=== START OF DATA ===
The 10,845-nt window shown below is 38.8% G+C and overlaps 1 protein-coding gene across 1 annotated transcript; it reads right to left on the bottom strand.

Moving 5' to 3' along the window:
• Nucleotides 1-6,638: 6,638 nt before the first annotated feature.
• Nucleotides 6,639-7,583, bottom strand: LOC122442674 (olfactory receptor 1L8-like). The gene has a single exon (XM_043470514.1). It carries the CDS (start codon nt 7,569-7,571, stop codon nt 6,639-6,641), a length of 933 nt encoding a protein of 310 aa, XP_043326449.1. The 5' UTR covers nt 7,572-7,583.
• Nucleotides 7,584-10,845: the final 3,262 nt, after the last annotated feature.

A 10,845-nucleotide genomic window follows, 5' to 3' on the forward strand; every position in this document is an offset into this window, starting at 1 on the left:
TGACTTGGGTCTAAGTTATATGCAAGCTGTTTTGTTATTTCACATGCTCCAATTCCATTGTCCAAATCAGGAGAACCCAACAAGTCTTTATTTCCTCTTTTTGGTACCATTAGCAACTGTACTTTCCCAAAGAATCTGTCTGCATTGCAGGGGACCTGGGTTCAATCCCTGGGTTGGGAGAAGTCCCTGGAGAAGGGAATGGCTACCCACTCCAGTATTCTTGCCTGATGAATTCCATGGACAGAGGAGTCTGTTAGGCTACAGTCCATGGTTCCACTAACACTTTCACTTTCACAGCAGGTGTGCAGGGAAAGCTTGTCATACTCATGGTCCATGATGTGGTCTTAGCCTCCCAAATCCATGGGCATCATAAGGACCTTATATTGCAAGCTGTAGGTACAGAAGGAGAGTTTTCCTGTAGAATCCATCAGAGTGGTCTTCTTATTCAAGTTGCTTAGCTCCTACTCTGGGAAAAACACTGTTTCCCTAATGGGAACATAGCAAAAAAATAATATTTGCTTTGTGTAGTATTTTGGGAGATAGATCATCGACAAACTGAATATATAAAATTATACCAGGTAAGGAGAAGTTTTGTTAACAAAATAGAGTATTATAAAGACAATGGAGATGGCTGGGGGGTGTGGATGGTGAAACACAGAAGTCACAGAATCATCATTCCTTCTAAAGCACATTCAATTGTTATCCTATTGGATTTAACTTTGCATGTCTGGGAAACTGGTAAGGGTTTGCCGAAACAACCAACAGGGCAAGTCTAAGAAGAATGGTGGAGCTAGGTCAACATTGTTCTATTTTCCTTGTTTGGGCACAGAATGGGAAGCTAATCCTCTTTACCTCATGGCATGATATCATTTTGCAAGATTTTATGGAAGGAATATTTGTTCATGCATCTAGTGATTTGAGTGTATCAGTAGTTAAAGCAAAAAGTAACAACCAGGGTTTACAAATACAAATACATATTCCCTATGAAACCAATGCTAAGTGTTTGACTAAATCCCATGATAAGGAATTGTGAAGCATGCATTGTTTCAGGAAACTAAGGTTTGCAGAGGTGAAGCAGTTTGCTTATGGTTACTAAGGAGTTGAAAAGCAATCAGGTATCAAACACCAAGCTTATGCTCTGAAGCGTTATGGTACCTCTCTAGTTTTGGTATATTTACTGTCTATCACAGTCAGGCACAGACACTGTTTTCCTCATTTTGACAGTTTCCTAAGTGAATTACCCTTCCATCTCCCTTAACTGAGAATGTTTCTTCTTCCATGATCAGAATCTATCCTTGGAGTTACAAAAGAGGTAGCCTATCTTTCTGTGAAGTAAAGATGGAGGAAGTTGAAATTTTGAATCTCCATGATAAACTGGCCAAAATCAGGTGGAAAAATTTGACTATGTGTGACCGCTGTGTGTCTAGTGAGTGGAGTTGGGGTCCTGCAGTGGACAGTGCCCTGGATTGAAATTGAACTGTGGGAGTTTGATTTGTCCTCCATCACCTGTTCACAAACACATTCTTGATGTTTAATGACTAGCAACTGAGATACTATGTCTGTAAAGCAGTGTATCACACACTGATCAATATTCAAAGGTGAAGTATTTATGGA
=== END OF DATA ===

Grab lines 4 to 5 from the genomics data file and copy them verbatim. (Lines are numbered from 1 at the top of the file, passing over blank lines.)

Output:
• Nucleotides 6,639-7,583, bottom strand: LOC122442674 (olfactory receptor 1L8-like). The gene has a single exon (XM_043470514.1). It carries the CDS (start codon nt 7,569-7,571, stop codon nt 6,639-6,641), a length of 933 nt encoding a protein of 310 aa, XP_043326449.1. The 5' UTR covers nt 7,572-7,583.
• Nucleotides 7,584-10,845: the final 3,262 nt, after the last annotated feature.